What was going on inside your head right at that moment?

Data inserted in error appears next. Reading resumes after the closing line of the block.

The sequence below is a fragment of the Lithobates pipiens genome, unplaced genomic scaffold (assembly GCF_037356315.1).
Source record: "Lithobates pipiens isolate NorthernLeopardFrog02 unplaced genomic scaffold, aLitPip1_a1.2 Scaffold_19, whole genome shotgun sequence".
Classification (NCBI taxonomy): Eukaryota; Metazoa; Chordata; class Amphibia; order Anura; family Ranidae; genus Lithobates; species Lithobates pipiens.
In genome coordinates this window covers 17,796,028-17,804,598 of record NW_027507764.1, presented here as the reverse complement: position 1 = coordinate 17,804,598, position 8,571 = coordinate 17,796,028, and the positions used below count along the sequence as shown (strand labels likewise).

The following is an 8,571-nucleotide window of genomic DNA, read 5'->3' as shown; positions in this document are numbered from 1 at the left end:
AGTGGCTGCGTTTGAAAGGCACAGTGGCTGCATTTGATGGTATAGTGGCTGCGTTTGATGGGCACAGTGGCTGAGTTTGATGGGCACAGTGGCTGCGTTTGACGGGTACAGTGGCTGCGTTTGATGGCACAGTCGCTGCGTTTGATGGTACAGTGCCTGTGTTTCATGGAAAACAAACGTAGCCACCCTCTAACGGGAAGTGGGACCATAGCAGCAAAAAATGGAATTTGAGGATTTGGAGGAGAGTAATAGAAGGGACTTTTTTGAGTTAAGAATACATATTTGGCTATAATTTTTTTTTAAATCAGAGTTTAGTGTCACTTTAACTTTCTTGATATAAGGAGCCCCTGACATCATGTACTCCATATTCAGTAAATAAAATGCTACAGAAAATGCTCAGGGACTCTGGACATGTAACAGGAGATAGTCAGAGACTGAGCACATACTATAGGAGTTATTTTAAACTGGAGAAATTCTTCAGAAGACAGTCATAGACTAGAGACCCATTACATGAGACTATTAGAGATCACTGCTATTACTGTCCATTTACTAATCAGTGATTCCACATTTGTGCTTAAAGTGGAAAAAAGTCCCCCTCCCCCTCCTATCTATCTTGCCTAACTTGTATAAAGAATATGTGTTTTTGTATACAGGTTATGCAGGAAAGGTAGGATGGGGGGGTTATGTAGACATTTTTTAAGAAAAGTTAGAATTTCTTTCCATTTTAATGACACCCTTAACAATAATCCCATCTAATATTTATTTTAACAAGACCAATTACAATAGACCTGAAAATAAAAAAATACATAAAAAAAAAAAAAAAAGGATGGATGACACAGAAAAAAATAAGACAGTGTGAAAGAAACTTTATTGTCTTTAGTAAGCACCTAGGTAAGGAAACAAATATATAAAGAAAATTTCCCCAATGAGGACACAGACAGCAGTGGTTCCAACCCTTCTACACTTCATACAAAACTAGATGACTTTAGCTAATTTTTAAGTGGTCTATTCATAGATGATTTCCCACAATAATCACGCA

Well of course I didn't know who was being killed or anything and we, we observers, to our, I suppose our shame in a way, we all believed, or I don't, I don't know of any exceptions, we all believed that the inmates would in fact kill the hostages as they had threatened to do. And they had posted them in such a way that it looked as if they were going to do it. So we had no more faith in the inmates than the state did, we thought they were going to kill them, and it was a, it was a terrible time because there we were cooped up in our room, the gas was coming in the windows, not for us but, you know, we knew it was being used. And even though at least I couldn't hear the gunfire we knew it was going on. And we had predicted the day before that it was going to be a massacre. People were weeping openly and not just from the gas. And it's, it's the title of my book, you know. Herman Badillo turned to me and said, I didn't make it up, he turned to me and said, "I don't know what the hurry was," he said, "there's always time to die." And I don't know what the hurry was either. You know, those guys weren't going anywhere, they were inside 30-foot walls, it was, it was, September, it was getting cold up there, the food was running out, the sanitary conditions were bad, the place smelled awful. I mean that sense of freedom that the guys had had to begin with for, for just, for being out of their cells, that was beginning to wear away in the reality of their situation. I don't know what the hurry was, they could have waited two days, three days, four days, those guys would have given up. They didn't have to go in and kill 'em all. But they did.